WASHINGTON — When the Knicks got off the bus and walked through the doors of the visitors’ locker room at Capital One Arena on Monday, expecting the room to be set up for a film session, they instead found a visitor awaiting them.
Ready to address them before their preseason opener was Georgetown’s coach, better known as one of the greatest players in Knicks history, Patrick Ewing.
Ewing, who was the leader of the last great era of Knicks basketball, has found himself on the outside looking in since his retirement in 2003. He served as an NBA assistant coach for 13 seasons with three different teams but never got a call from previous regimes to be interviewed for any of the Knicks’ head-coaching vacancies.
But the icy relationship with the organization has thawed in recent years. Searching for a motivational tool, Knicks first-year coach David Fizdale reached out to Ewing, whom he has known for a long time.
“Unbelievable. Patrick came in and really talked to the guys about what a special moment they’re in to wear that jersey,” Fizdale said. “He’s the greatest Knick — you look at the numbers and his Hall of Fame stuff and All-Star Games. It was just an honor. It really was.
"And he really spoke to them on a level like a college coach. He didn’t even make it about himself, he made it about all of them together. What it means to be a Knick.
“Patrick and I go back a few years and I’ve always had this real fondness for him. Now that I’m coaching the Knicks, I’m obviously going to be really connected to him. We’ve been friends almost 15 years, 12, 15 years, something like that. So we’ve spent a lot of time together. And I really want him to be actively engaged in what we’re doing.”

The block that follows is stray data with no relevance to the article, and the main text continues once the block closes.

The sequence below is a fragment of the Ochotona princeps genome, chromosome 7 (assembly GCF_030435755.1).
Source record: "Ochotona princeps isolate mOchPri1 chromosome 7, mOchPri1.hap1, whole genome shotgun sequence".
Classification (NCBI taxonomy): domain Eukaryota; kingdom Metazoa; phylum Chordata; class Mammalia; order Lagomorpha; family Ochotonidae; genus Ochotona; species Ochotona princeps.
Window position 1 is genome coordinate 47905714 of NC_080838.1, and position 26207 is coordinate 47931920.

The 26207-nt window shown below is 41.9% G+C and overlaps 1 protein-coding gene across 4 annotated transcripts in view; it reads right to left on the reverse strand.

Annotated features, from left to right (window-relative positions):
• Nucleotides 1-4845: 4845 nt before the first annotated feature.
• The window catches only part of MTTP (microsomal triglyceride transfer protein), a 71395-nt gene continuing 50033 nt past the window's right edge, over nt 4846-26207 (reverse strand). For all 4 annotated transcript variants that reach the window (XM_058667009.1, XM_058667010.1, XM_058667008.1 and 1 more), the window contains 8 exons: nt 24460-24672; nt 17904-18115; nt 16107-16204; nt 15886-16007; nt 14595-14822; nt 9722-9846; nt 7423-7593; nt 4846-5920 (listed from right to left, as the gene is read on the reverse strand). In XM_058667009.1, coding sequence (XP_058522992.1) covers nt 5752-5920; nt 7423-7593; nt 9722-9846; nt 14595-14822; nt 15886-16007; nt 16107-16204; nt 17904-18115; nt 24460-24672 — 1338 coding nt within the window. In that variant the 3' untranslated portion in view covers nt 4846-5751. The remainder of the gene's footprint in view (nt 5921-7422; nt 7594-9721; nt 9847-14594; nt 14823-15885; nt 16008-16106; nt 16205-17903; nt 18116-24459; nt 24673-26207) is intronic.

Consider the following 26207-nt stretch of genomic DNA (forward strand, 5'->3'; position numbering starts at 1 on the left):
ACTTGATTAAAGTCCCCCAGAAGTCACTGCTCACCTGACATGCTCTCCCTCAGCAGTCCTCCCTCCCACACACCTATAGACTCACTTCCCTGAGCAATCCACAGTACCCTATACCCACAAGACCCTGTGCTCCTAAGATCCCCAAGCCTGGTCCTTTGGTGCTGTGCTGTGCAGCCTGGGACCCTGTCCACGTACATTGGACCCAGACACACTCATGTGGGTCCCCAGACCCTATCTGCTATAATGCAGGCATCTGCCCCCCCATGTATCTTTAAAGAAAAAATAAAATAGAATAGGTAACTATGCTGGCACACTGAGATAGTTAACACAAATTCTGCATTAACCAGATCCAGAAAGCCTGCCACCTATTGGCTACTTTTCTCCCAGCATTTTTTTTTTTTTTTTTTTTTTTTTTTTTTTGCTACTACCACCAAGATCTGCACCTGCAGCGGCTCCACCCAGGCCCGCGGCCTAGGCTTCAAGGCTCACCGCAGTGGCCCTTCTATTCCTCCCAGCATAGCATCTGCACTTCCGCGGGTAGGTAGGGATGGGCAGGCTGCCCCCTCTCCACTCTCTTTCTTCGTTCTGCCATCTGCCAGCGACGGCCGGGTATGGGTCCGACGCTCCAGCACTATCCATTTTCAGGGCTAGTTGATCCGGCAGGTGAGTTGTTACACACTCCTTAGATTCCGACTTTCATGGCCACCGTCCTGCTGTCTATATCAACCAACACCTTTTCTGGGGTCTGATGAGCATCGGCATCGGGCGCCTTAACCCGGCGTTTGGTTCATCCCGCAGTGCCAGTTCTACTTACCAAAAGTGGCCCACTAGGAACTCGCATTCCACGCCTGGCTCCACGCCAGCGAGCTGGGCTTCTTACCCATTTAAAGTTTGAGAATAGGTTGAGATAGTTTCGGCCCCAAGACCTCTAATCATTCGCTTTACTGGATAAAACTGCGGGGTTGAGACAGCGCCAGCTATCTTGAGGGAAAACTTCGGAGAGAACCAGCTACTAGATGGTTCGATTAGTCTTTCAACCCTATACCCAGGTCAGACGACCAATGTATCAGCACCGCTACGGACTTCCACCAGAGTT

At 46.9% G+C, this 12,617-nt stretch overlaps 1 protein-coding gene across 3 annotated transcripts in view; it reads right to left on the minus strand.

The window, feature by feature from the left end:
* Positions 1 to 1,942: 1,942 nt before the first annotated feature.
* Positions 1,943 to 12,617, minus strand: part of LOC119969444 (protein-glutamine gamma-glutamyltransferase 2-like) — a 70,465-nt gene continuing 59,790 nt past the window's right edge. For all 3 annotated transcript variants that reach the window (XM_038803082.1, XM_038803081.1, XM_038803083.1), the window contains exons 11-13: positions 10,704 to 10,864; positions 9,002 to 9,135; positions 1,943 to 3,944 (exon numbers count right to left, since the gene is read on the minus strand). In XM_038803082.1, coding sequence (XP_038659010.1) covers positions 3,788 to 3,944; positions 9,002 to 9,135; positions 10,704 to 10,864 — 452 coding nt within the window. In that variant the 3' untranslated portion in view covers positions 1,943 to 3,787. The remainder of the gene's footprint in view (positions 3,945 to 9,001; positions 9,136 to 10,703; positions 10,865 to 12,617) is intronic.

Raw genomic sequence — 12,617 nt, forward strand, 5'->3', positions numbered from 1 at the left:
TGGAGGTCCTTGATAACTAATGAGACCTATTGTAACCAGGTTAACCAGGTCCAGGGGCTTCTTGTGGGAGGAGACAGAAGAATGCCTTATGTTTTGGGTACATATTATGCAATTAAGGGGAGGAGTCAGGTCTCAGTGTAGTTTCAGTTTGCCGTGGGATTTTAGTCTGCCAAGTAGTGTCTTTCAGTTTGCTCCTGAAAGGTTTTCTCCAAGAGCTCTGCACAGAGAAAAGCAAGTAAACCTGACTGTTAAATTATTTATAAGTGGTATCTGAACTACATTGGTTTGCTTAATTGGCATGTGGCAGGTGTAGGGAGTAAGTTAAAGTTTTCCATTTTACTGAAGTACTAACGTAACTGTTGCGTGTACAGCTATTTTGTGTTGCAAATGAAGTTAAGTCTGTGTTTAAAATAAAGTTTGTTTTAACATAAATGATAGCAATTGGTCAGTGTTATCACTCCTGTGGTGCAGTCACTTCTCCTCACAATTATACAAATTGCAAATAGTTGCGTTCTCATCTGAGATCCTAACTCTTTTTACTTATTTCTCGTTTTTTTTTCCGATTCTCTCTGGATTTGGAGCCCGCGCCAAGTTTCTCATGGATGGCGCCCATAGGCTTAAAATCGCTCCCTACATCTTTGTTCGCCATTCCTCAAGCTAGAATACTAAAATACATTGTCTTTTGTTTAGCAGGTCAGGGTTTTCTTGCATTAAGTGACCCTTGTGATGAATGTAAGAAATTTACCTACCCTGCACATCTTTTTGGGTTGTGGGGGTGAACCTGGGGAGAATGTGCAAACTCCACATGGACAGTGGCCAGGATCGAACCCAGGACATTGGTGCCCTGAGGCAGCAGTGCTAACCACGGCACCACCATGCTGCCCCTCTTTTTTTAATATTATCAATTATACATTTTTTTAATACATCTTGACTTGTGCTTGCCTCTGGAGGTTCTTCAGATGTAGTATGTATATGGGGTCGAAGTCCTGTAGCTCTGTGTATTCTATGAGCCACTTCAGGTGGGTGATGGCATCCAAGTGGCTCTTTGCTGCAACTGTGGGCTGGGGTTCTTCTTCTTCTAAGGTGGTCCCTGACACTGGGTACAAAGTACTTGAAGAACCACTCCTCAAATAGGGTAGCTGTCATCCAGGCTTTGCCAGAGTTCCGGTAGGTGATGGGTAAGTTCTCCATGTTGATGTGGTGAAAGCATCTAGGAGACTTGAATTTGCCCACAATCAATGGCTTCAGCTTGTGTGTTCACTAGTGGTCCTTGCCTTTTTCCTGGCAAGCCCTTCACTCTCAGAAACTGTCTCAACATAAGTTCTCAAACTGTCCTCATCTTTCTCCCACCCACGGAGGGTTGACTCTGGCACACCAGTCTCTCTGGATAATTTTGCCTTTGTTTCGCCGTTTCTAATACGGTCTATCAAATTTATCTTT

Fizdale said he plans to reach out to other Knicks greats, having spoken with Willis Reed and arranged for him to visit when they are in New Orleans.
“Yeah, because there’s a strand of the DNA we have to keep,” he said. “We just have to. This is a storied organization. So much history and legacy involved. I just think it’s important that these guys know their history. Someone did it before them so that they can do it the way they’re doing it. Guys like Clyde Frazier. Willis Reed has reached out to me; when we’re in his town, we’re going to have him come out. Obviously [John] Starks, [Latrell] Sprewell, [John] Wallace, the guys you see around. I want to get [Larry Johnson] in there just because I like L.J. I had a part in my head just because he had a part in his head when he was at UNLV.”
“In Pat’s time, they were legends,” Enes Kanter said. “Not just me, everybody can learn a lot from him. Not just basketball stuff. How hard we need to play. What New York wants from us. It doesn’t matter, we are young, not young, we can go out and play our hardest. That was the one thing he was talking about this morning, just go out there and give your everything. Focus in and give 100 percent. He was good to everybody.”
The one legendary player that Fizdale didn’t have on his schedule was Charles Oakley, who has had problems with the organization that have led to court cases.
“I don’t know. I don't know,” Fizdale said. “I’m going to try to take care of the ones I can right now.”